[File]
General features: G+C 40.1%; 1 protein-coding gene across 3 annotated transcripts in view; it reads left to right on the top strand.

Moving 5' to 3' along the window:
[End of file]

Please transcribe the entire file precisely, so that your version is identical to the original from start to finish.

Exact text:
General features: G+C 40.1%; 1 protein-coding gene across 3 annotated transcripts in view; it reads left to right on the top strand.

Moving 5' to 3' along the window: